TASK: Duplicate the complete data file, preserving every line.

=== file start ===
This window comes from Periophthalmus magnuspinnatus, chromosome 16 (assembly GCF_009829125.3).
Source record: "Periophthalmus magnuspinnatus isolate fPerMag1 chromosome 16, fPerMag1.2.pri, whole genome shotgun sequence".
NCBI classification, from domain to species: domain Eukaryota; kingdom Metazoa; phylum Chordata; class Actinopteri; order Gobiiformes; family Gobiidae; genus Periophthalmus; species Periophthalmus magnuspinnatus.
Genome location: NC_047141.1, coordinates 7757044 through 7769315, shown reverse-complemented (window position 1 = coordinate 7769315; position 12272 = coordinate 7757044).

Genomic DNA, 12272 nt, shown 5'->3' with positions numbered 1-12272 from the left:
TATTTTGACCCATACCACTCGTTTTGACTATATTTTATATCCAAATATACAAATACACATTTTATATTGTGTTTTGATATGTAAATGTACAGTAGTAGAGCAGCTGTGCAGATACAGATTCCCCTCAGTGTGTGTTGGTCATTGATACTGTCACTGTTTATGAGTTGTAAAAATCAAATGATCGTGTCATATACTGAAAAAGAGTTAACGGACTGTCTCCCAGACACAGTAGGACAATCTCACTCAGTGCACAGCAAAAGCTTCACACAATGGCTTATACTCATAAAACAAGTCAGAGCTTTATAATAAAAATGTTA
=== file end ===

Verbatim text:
This window comes from Periophthalmus magnuspinnatus, chromosome 16 (assembly GCF_009829125.3).
Source record: "Periophthalmus magnuspinnatus isolate fPerMag1 chromosome 16, fPerMag1.2.pri, whole genome shotgun sequence".
NCBI classification, from domain to species: domain Eukaryota; kingdom Metazoa; phylum Chordata; class Actinopteri; order Gobiiformes; family Gobiidae; genus Periophthalmus; species Periophthalmus magnuspinnatus.
Genome location: NC_047141.1, coordinates 7757044 through 7769315, shown reverse-complemented (window position 1 = coordinate 7769315; position 12272 = coordinate 7757044).

Genomic DNA, 12272 nt, shown 5'->3' with positions numbered 1-12272 from the left:
TATTTTGACCCATACCACTCGTTTTGACTATATTTTATATCCAAATATACAAATACACATTTTATATTGTGTTTTGATATGTAAATGTACAGTAGTAGAGCAGCTGTGCAGATACAGATTCCCCTCAGTGTGTGTTGGTCATTGATACTGTCACTGTTTATGAGTTGTAAAAATCAAATGATCGTGTCATATACTGAAAAAGAGTTAACGGACTGTCTCCCAGACACAGTAGGACAATCTCACTCAGTGCACAGCAAAAGCTTCACACAATGGCTTATACTCATAAAACAAGTCAGAGCTTTATAATAAAAATGTTA